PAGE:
The latest TransUnion SA Vehicle Pricing Index (VPI) revealed that the increase in new vehicle prices moved from 9.6% in the fourth quarter of 2020 to 2.0% in the fourth quarter of 2021.
The used vehicle index soared from 2.9% to 7.0% in the same period, which means used cars continued to get relatively more expensive in the face of changing consumer demand and supply.
Kriben Reddy, vice-president of auto information solutions for TransUnion Africa, says the last time the new vehicle index was at this level was in the fourth quarter of 2011, while the used vehicle index has not been this high since the first quarter of 2004.
The VPI measures the relationship between the increase in vehicle pricing for new and used vehicles from a basket of passenger vehicles, which incorporates 15 top volume manufacturers.
The index is created using vehicle sales data from across the industry.
Reddy says the high demand for quality used vehicles, combined with limited supply, is directly driving the used vehicle pricing trends that are evident right now.
“Sourcing inventory has been a major issue, with consumers and fleets alike holding onto their vehicles for longer.
“With a long waiting list for new vehicles, consumers are opting for the used vehicle market, and prices are not going to ease soon, as interest rates remain relatively low, despite recent hikes,” he says.
Despite the new vehicle pricing trends, South African consumers continue to buy more used than new vehicles.
The used-to-new ratio stayed consistent year-on-year, with 2.31 used vehicles sold for every new vehicle.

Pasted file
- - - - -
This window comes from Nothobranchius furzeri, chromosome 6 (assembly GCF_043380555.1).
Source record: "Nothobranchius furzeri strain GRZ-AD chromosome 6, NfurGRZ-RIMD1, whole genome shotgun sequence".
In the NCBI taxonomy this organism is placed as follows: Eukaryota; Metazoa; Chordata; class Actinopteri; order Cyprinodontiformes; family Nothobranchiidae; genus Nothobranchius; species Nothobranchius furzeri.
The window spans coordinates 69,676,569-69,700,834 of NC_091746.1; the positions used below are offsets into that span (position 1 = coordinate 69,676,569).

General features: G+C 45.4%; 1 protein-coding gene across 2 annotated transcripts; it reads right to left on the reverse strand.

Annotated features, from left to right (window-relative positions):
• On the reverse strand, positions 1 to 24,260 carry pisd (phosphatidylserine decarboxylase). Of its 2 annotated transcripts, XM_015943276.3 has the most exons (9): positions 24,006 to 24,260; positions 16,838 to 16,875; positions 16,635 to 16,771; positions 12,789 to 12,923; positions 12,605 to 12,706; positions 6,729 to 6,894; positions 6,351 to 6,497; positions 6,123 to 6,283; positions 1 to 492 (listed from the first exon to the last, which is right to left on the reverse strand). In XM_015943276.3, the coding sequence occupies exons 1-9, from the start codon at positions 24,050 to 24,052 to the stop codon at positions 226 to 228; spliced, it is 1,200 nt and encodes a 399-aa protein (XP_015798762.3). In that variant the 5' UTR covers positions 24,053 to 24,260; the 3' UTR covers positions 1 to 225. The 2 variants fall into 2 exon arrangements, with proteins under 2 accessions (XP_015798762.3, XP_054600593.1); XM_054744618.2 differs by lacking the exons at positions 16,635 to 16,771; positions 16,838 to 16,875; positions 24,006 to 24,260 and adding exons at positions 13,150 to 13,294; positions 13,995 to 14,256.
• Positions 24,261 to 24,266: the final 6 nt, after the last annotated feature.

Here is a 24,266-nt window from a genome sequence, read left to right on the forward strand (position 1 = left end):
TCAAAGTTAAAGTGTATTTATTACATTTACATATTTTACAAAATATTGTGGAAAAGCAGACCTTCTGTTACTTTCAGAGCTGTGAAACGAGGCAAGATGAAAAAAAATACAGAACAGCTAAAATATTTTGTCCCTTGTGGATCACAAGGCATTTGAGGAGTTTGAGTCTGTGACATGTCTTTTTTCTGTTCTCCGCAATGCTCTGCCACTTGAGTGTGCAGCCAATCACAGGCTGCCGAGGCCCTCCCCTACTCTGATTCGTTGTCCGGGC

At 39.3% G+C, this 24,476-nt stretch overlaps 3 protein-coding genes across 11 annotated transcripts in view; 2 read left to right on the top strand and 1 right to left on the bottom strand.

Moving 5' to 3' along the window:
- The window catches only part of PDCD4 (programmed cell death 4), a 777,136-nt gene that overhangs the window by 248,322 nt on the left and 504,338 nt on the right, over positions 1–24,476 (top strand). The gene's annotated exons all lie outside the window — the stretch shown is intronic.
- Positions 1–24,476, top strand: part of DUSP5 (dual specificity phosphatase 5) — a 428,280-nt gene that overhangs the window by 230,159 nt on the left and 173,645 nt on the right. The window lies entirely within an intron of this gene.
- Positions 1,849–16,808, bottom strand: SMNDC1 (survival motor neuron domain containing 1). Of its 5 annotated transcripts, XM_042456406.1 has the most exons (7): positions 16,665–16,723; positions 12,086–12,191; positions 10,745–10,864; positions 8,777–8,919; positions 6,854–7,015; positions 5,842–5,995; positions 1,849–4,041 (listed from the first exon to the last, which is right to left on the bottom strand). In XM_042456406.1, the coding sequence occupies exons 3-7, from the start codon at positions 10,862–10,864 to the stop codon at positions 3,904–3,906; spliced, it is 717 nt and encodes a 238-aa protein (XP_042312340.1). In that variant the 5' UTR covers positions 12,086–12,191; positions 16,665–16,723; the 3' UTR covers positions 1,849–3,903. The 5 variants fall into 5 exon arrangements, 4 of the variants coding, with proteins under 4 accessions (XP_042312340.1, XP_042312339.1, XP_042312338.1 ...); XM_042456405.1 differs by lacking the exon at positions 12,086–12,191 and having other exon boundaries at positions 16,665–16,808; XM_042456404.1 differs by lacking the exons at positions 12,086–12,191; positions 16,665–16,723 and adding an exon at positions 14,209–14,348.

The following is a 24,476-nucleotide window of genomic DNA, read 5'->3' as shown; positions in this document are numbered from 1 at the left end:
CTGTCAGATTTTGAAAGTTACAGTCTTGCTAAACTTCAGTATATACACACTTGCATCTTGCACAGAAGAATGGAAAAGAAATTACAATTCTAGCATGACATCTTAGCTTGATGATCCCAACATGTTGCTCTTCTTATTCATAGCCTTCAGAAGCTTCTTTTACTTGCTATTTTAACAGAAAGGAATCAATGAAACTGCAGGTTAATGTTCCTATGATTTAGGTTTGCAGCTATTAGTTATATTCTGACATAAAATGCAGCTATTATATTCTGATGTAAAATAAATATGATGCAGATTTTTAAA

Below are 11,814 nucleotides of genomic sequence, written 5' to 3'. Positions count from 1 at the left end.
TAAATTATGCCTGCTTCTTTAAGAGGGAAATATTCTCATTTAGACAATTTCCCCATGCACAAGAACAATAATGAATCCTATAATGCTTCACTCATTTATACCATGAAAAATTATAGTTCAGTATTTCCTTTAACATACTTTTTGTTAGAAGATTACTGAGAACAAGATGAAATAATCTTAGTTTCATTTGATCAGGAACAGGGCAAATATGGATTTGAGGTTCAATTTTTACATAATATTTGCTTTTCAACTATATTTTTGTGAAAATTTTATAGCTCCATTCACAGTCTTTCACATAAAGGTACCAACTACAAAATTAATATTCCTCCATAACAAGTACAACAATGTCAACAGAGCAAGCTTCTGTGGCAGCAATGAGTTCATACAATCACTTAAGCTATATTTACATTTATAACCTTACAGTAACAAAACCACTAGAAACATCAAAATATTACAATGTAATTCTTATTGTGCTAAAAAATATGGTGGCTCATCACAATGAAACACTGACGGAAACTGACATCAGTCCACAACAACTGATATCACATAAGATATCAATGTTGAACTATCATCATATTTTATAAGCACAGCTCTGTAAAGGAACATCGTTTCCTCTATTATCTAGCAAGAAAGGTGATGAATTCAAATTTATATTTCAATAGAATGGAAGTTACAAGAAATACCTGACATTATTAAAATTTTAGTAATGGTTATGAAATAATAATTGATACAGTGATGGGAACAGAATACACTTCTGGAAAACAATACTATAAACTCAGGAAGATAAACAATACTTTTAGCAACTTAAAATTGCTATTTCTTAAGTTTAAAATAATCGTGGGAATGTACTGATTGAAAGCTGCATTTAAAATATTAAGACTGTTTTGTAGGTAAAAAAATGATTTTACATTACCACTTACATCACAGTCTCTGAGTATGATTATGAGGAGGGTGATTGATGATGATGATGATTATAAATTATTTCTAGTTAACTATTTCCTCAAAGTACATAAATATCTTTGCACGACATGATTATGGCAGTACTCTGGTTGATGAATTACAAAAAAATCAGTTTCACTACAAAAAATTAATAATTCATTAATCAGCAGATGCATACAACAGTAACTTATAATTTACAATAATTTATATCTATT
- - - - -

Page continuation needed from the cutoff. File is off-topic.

Of the used vehicles, 33.0% are under two years old, and this continues to decrease as the supply of quality used vehicles remains under pressure.
The percentage of new and used cars being financed in the various price brackets saw activity moving from the under R200 000 bracket in the fourth quarter of 2020 into the R200 000 to R300 000 bracket in the fourth quarter of 2021.
TransUnion says this shows consumers are looking for value in the used vehicle market despite recent interest rate hikes.
Reddy says the car market is seriously affected by the macroeconomic outlook, with the economy contracting for the first time after four consecutive quarters of growth towards the end of 2021.
“Consumer confidence remains below zero, and the household debt-to-income ratio remains high, which puts significant pressure on consumers’ disposable income.
“As a result, many consumers will stay out of the new car market at this stage, despite its relative affordability,” he says.
TransUnion says overall the industry continues its slow recovery from the effects of the COVID-19 pandemic and the civil unrest experienced earlier in 2021.
It says total financial agreement volumes in the passenger market increased by 2.8% year-on-year, with new passenger finance deals up 2.6% despite the semiconductor shortage which has disrupted new vehicle supply chains.
Used passenger vehicle deals were up by 2.9%. Commenting on consumer buying patterns, TransUnion says 47.0% of new and used financed vehicles are hatchbacks while 25.0% are sport utility vehicles (SUVs).
It added that crossovers make up a higher proportion of new vehicles financed than sedans, which is indicative of consumers looking for multipurpose vehicles.